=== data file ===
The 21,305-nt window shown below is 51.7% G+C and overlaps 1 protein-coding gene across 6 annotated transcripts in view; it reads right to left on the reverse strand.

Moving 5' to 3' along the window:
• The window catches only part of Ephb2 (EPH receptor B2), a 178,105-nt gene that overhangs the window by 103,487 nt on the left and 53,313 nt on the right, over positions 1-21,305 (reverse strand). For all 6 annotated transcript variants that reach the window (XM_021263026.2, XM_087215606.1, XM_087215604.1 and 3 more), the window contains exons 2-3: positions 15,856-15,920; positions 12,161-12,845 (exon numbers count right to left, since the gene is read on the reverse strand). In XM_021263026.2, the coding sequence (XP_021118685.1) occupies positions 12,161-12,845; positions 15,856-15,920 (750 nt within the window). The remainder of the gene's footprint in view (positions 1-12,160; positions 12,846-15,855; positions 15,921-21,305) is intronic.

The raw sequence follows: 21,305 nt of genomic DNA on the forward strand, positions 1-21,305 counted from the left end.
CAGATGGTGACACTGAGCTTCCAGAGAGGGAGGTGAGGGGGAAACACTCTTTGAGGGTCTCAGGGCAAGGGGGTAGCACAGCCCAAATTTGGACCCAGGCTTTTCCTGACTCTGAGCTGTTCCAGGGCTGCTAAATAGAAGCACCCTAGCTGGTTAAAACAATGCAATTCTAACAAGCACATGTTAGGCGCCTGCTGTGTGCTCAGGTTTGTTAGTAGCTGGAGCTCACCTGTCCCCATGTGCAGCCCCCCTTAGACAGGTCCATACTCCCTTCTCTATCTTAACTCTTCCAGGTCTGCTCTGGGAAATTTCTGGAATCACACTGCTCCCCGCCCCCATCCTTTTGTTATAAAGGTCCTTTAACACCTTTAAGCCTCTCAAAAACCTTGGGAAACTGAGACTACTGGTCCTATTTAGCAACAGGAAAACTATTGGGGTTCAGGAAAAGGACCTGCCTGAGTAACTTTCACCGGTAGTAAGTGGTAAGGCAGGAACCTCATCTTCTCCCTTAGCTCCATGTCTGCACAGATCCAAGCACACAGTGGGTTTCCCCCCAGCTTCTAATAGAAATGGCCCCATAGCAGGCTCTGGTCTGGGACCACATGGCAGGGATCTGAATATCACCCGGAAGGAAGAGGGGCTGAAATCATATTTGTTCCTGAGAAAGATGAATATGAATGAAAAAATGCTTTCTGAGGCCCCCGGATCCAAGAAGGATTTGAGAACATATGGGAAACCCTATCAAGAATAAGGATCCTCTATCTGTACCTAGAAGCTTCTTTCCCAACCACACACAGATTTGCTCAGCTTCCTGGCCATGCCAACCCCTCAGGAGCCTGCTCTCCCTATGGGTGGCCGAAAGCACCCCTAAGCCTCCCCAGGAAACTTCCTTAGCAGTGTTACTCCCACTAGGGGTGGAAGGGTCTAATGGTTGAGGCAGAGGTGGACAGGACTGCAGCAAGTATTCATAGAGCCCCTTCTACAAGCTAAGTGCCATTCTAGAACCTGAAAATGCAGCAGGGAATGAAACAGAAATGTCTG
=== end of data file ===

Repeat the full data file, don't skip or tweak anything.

The 21,305-nt window shown below is 51.7% G+C and overlaps 1 protein-coding gene across 6 annotated transcripts in view; it reads right to left on the reverse strand.

Moving 5' to 3' along the window:
• The window catches only part of Ephb2 (EPH receptor B2), a 178,105-nt gene that overhangs the window by 103,487 nt on the left and 53,313 nt on the right, over positions 1-21,305 (reverse strand). For all 6 annotated transcript variants that reach the window (XM_021263026.2, XM_087215606.1, XM_087215604.1 and 3 more), the window contains exons 2-3: positions 15,856-15,920; positions 12,161-12,845 (exon numbers count right to left, since the gene is read on the reverse strand). In XM_021263026.2, the coding sequence (XP_021118685.1) occupies positions 12,161-12,845; positions 15,856-15,920 (750 nt within the window). The remainder of the gene's footprint in view (positions 1-12,160; positions 12,846-15,855; positions 15,921-21,305) is intronic.

The raw sequence follows: 21,305 nt of genomic DNA on the forward strand, positions 1-21,305 counted from the left end.
CAGATGGTGACACTGAGCTTCCAGAGAGGGAGGTGAGGGGGAAACACTCTTTGAGGGTCTCAGGGCAAGGGGGTAGCACAGCCCAAATTTGGACCCAGGCTTTTCCTGACTCTGAGCTGTTCCAGGGCTGCTAAATAGAAGCACCCTAGCTGGTTAAAACAATGCAATTCTAACAAGCACATGTTAGGCGCCTGCTGTGTGCTCAGGTTTGTTAGTAGCTGGAGCTCACCTGTCCCCATGTGCAGCCCCCCTTAGACAGGTCCATACTCCCTTCTCTATCTTAACTCTTCCAGGTCTGCTCTGGGAAATTTCTGGAATCACACTGCTCCCCGCCCCCATCCTTTTGTTATAAAGGTCCTTTAACACCTTTAAGCCTCTCAAAAACCTTGGGAAACTGAGACTACTGGTCCTATTTAGCAACAGGAAAACTATTGGGGTTCAGGAAAAGGACCTGCCTGAGTAACTTTCACCGGTAGTAAGTGGTAAGGCAGGAACCTCATCTTCTCCCTTAGCTCCATGTCTGCACAGATCCAAGCACACAGTGGGTTTCCCCCCAGCTTCTAATAGAAATGGCCCCATAGCAGGCTCTGGTCTGGGACCACATGGCAGGGATCTGAATATCACCCGGAAGGAAGAGGGGCTGAAATCATATTTGTTCCTGAGAAAGATGAATATGAATGAAAAAATGCTTTCTGAGGCCCCCGGATCCAAGAAGGATTTGAGAACATATGGGAAACCCTATCAAGAATAAGGATCCTCTATCTGTACCTAGAAGCTTCTTTCCCAACCACACACAGATTTGCTCAGCTTCCTGGCCATGCCAACCCCTCAGGAGCCTGCTCTCCCTATGGGTGGCCGAAAGCACCCCTAAGCCTCCCCAGGAAACTTCCTTAGCAGTGTTACTCCCACTAGGGGTGGAAGGGTCTAATGGTTGAGGCAGAGGTGGACAGGACTGCAGCAAGTATTCATAGAGCCCCTTCTACAAGCTAAGTGCCATTCTAGAACCTGAAAATGCAGCAGGGAATGAAACAGAAATGTCTG